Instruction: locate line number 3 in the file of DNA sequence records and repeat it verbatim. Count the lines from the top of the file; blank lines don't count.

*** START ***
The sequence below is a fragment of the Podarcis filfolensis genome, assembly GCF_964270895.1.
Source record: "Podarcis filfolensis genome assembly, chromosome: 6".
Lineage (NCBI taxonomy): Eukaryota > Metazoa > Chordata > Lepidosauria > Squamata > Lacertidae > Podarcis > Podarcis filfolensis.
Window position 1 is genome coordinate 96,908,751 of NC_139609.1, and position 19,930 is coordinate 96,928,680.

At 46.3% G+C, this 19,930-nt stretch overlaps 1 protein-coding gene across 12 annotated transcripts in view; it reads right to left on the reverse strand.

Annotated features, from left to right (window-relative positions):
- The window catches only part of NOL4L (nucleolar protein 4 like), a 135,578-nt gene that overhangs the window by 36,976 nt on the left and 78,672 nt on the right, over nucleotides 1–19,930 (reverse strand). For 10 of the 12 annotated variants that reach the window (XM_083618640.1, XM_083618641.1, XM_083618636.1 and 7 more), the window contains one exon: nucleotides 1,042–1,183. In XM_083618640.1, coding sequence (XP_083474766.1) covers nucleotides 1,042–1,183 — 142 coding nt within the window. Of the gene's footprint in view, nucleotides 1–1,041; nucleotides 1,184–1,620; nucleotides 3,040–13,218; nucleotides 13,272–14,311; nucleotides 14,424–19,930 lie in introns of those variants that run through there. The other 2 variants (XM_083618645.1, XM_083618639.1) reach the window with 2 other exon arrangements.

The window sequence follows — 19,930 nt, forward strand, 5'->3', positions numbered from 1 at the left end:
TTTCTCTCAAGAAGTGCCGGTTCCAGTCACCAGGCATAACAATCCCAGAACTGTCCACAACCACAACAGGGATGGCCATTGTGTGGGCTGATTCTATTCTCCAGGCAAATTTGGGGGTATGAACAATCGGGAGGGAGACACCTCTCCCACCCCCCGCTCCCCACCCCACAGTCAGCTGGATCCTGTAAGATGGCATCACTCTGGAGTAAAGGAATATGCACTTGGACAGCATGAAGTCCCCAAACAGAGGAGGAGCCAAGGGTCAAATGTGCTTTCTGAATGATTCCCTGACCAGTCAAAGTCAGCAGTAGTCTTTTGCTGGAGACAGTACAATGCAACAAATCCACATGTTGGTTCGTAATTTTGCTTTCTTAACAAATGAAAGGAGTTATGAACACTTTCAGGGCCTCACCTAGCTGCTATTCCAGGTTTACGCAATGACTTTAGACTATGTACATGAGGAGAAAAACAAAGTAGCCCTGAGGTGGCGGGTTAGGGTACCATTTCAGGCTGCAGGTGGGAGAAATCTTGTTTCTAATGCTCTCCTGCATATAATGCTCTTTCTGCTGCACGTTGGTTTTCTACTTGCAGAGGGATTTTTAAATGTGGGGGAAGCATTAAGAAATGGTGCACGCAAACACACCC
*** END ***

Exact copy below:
Lineage (NCBI taxonomy): Eukaryota > Metazoa > Chordata > Lepidosauria > Squamata > Lacertidae > Podarcis > Podarcis filfolensis.